RIYADH (Reuters) - Saudi Arabia’s stock exchange should be ready to introduce equity futures and options in about 24 months, after it completes reforms to help it manage the risks of such products, the exchange’s chief executive Khalid al-Hussan said.
Futures and options would provide hedging tools for the foreign institutional investors that are expected to enter Saudi Arabia with the listing of national oil giant Saudi Aramco, expected next year, and with the market’s entry into MSCI’s emerging market index, which may occur in mid-2019.
It is part of the rapid growth of the exchange, the Arab world’s largest with a capitalisation of $436 billion (340.24 billion pounds), about two-thirds the size of leading emerging market Moscow‘s, but counting.
One necessary reform was launched on Sunday, when the exchange moved from same-day settlement of trades to settlement within two working days of execution. It also allowed covered short-selling of stocks.
In addition, the exchange is in the process of setting up a clearing house, which will be at the centre of managing trading risks, and replacing its back-office technology, also vital to handle equity derivatives, Hussan said.
“It is very important to look at the size of the Saudi capital market, and the risk associated with such size, so we have to have all controls in place before we think about introducing” equity derivatives, he said.
“So I would say our plan is to look at this in the next 24 months, so everything is in place within that window.”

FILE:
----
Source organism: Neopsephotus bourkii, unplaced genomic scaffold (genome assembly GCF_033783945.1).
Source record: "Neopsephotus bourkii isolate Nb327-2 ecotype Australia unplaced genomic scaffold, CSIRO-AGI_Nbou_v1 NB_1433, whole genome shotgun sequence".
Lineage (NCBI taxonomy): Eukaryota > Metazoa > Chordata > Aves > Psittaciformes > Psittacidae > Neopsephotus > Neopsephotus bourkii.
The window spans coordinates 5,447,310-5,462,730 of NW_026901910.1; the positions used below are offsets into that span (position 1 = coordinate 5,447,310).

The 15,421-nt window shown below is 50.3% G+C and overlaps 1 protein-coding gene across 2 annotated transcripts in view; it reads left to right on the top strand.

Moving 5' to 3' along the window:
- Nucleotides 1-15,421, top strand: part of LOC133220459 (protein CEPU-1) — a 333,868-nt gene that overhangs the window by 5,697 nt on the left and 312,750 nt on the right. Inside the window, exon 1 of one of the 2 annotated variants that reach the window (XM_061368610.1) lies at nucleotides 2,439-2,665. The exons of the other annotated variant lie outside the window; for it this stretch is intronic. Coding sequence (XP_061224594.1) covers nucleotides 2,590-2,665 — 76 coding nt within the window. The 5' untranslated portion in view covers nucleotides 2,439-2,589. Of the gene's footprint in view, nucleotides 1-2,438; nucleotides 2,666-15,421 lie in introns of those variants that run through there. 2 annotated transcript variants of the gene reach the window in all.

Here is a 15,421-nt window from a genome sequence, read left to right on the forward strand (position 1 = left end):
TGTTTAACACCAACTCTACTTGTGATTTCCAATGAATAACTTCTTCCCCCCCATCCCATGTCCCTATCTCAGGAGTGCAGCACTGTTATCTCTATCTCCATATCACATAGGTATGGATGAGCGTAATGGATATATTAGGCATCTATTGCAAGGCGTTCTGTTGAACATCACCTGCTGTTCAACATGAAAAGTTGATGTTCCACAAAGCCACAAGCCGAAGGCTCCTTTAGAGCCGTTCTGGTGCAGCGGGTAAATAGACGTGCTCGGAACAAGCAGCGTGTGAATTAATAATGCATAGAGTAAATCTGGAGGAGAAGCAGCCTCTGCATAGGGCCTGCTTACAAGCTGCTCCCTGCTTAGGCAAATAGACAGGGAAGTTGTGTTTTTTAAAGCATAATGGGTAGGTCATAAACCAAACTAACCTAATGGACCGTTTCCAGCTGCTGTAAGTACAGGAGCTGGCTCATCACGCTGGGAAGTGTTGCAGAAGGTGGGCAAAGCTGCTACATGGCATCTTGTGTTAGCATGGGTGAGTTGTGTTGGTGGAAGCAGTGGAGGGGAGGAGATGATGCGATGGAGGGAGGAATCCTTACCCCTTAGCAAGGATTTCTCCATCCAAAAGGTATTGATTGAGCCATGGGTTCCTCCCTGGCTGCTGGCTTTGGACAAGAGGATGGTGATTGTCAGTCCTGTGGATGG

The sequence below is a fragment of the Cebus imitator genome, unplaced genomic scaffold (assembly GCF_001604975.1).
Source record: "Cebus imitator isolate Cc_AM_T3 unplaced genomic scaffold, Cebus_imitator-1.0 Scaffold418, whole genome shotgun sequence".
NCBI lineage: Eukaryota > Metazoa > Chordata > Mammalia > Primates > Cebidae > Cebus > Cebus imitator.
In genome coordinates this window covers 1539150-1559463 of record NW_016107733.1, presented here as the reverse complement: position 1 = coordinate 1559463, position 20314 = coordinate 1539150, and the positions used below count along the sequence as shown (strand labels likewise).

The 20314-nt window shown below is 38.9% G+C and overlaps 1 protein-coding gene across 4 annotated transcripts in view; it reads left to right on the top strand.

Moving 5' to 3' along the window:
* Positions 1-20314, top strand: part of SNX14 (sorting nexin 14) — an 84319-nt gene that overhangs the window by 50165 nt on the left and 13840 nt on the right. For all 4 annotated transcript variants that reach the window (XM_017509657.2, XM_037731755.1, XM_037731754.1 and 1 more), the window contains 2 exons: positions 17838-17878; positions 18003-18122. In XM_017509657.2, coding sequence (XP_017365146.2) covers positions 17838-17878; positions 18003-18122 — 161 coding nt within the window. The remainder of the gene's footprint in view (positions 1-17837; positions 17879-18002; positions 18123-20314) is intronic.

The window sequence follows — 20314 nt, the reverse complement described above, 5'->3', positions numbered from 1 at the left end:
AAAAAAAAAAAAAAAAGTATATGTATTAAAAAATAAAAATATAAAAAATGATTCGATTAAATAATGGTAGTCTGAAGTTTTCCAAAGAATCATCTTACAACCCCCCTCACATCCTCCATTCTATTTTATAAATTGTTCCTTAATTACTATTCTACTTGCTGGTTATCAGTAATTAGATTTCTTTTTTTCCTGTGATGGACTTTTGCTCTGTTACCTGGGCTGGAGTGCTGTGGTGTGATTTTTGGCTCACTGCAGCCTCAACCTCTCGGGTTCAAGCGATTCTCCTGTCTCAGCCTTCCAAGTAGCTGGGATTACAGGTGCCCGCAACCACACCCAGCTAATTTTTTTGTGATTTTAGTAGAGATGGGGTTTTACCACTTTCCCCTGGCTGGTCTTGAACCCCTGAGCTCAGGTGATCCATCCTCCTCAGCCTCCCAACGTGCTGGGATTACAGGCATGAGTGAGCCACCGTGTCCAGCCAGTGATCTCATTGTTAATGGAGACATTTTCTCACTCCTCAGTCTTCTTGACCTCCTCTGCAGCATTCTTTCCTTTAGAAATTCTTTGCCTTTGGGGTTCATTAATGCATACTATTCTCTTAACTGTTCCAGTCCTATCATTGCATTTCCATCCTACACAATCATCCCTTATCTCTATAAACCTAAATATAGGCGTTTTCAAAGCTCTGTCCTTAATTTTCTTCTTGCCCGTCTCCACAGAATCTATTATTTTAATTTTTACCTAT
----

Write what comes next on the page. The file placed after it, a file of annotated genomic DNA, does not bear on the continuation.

The Saudi stock market looks set for even more growth in coming years partly because of a government reform programme launched last year to diversify the Saudi economy beyond oil by 2030.
The programme includes privatisations, and these are likely to result in around 100 new stock market listings in sectors including mining, healthcare and retail, HSBC’s chief executive for the Middle East said last week. Close to 180 companies are currently listed on the Saudi exchange.
Sarah Al-Suhaimi, chair of the exchange and also chief executive of local investment bank NCB Capital, said investment banking activity in the country had been increasing since last year because of preparations for privatisation.
Also, the exchange’s launch in February this year of a parallel market with streamlined listing rules and disclosurerequirements was creating interest among smaller and family-run firms that previously might not consider listing, she said.
“Attracting new investors, create more liquidity, having more international standards, being on indices... All these things will attract more issuers to list in our market, so it is all interconnected,” she said.
The exchange opened to direct investment by foreign institutions in mid-2015 and last year made it easier for companies to meet standards to become Qualified Foreign Investors.
The exchange does not disclose the identity of QFIs but Suhaimi said their number had now risen to about 60. She called that number unsatisfactory but predicted it would rise in the wake of the recent reforms and if Saudi Arabia joined international equity indexes.
In June, international index compiler MSCI will announce a list of countries under review for possible inclusion in its emerging market index; entry into the index would attract billions of dollars of foreign funds.
The exchange has taken the steps needed to meet the requirements, now they will have to wait for institutional investors to give their feedback to MSCI, Suhaimi said, adding she was generally optimistic.
Reporting by Andrew Torchia and Marwa Rashad; Editing by